With electric car tax credits, all of Colorado benefits from cleaner air

But some state lawmakers want to cut useful program

With electric car tax credits, all of Colorado benefits from cleaner air

Colorado lawmakers are debating a proposal to eliminate tax credits that encourage consumers to buy cleaner, energy-efficient electric vehicles (EVs) and other alternative fuel vehicles. Opponents of the program, notably the Independence Institute and Americans for Prosperity, are feeding legislators incorrect information about how much most consumers can benefit from the program. Despite the opponents’ claims, EVs are not toys for the rich. More than three-quarters of EVs sold in Colorado have a net price to the consumer (after the tax credits) that’s actually well below the average price of a new vehicle, and there is a very affordable used EV market. What’s more, the fuel costs for EVs is about a third of what average consumers spend per gallon on gasoline, making electric cars even more beneficial for working- and middle-class buyers.

In fact, even consumers who don’t buy EVs benefit from increased sales of such vehicles because EVs help reduce air pollution and global warming. The point of the tax credits is to capture those larger, community benefits.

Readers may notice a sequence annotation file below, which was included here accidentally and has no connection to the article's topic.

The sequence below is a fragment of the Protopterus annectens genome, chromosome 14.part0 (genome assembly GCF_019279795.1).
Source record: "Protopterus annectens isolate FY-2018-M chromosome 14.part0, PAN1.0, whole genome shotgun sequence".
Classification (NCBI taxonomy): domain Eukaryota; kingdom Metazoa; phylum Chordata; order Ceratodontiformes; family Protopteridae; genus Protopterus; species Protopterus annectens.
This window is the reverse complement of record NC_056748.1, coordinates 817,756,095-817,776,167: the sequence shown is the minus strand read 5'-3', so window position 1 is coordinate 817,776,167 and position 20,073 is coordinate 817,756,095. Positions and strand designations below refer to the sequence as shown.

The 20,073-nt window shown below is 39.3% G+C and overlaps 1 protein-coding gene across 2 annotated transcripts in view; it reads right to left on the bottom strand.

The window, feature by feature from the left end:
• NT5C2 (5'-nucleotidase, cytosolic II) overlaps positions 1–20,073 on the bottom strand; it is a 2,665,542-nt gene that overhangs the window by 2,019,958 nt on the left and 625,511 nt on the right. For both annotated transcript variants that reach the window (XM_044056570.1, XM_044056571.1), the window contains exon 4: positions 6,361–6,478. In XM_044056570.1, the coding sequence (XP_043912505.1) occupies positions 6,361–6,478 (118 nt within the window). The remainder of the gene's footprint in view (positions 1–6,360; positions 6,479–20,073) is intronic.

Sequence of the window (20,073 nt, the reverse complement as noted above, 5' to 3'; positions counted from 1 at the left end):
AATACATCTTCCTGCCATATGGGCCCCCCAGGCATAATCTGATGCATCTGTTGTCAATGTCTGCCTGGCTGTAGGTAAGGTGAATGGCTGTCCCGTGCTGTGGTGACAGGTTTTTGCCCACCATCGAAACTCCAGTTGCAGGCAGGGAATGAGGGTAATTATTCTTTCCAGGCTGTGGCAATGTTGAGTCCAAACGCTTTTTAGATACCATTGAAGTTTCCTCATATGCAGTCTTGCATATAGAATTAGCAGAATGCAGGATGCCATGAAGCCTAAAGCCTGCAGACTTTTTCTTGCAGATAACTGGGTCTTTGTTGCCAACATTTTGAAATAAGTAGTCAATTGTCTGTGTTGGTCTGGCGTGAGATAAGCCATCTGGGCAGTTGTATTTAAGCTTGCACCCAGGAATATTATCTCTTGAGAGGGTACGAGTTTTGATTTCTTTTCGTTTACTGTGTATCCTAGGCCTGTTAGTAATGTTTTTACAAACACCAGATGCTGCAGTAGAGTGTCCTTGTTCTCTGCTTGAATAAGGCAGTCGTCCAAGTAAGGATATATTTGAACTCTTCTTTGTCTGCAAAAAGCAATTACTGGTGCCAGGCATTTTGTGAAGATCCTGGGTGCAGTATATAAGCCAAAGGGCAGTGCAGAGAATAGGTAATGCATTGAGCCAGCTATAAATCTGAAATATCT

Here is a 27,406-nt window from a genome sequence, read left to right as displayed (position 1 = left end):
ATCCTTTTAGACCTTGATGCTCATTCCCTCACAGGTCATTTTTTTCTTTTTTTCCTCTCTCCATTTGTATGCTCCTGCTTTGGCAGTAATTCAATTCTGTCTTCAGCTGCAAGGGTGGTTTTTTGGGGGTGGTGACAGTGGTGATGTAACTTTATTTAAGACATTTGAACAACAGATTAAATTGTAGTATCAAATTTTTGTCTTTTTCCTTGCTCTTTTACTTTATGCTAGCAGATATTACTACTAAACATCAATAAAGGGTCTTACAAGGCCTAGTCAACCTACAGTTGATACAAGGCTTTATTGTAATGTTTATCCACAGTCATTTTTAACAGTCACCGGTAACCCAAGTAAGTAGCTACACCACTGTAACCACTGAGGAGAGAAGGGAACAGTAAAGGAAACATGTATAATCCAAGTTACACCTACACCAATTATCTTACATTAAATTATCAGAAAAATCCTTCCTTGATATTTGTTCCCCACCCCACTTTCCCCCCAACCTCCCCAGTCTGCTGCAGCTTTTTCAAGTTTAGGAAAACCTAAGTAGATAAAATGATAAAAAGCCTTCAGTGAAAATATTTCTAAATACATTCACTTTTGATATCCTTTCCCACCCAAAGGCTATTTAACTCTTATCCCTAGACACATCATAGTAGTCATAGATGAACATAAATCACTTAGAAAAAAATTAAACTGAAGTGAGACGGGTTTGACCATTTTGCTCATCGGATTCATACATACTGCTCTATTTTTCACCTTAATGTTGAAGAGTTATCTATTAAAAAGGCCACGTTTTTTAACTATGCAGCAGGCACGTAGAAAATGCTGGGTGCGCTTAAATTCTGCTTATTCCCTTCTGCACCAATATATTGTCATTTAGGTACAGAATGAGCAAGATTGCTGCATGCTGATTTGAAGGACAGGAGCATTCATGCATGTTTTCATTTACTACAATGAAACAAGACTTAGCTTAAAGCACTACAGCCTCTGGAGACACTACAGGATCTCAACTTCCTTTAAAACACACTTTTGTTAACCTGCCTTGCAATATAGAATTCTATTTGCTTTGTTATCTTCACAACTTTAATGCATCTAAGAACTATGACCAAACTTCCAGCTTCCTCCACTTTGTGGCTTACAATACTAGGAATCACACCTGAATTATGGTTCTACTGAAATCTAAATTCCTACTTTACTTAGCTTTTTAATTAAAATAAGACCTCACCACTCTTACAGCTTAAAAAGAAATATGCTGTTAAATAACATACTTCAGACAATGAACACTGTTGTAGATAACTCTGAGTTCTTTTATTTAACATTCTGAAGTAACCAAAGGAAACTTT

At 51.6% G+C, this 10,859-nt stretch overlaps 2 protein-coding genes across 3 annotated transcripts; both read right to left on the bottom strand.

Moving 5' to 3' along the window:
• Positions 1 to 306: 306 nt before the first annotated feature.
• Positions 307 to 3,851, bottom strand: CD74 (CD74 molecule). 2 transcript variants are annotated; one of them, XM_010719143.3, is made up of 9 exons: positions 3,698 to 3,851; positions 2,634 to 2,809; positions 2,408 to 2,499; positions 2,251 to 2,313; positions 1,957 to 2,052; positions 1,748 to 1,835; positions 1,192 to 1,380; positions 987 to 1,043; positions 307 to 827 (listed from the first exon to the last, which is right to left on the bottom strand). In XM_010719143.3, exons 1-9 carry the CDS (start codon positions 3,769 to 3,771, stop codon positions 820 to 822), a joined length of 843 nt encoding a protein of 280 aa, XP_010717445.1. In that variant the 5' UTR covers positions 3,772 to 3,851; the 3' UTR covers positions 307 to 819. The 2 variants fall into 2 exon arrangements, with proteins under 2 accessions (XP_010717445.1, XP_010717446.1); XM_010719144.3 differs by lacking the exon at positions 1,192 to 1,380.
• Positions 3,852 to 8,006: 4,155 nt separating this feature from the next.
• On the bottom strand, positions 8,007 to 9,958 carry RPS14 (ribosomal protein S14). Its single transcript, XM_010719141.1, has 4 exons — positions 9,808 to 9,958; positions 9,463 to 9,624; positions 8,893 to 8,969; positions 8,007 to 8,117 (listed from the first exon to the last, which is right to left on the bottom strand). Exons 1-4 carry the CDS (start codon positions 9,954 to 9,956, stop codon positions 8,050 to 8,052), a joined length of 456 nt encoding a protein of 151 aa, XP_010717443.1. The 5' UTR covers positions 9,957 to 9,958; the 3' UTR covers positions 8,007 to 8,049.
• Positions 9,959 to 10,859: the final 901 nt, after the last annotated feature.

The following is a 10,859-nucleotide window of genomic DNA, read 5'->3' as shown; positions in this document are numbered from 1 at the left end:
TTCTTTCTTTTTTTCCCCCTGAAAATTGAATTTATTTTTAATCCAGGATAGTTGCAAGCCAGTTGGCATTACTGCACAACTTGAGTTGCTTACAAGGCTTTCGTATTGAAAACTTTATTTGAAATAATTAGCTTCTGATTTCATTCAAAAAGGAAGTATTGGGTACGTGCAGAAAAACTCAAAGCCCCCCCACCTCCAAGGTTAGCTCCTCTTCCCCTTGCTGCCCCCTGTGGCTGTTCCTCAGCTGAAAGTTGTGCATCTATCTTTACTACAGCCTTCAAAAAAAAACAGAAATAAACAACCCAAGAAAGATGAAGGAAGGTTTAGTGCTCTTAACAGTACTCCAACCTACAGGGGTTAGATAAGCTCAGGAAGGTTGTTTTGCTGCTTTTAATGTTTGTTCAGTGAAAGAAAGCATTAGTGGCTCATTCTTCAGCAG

But let’s focus first on the cost of buying an EV compared to purchasing a traditional, gasoline-powered car. The well-respected Kelly Blue Book estimates that the average new car cost $33,666. But EV prices were, for the most part, well below that benchmark.

During 2014 and 2015 (the years for which figures are publicly available from Polk Automotive/IHS) the most popular EVs sold in Colorado were:

  • Nissan Leafs; representing 36 percent of EV sales in Colorado; price after tax credits: $18,180 or about half the average cost of a gas-powered car.
  • Chevy (General Motors) Volts; 20 percent of Colorado EV sales; cost after tax credits $20,820. That's still well under the average gas-powered car price. (Chevy plans to roll out another EV, called the Bolt, but that model isn’t yet available on the Colorado market.)
  • Ford C-Max and Fusion: 15 percent of sales; cost after tax credits: $17,620 or slightly over half the price of a regular gas-fueled car.
  • Tesla, various models; representing 23 percent of sales; price after tax credits: $67,500 and up. Note that many Tesla models are the EV equivalent of buying a high-end, gas-powered car, so Tesla more properly should be compared to the prices for, say, Lexus or Cadillac, and even so, Tesla remains price-competitive. But just like most of us may not buy a Lexus, and instead turn to Nissan, Ford or Chevy, most EV buyers also seek out moderately priced makers and models.

In fact, there’s now a market in used EVs, and “previously owned” EVs with under 20,000 miles can sell for less than $10,000. The availability of tax credits for new vehicles helps to reduce the price of those used vehicles, making EVs available to lower income residents who are not in the new car market.

Note, too, that consumers can take advantage of other discounts for EVs. For example, Xcel Energy and Nissan have teamed up to market a $10,000 discount on Leafs, which would bring the net cost to around $10,000. And Nissan offers to lease Leafs at $139 per month (for credit-qualifying customers, the same requirement as for gas-powered car leases). In April, four Colorado EV dealerships also plan to offer their own discounts for electric cars.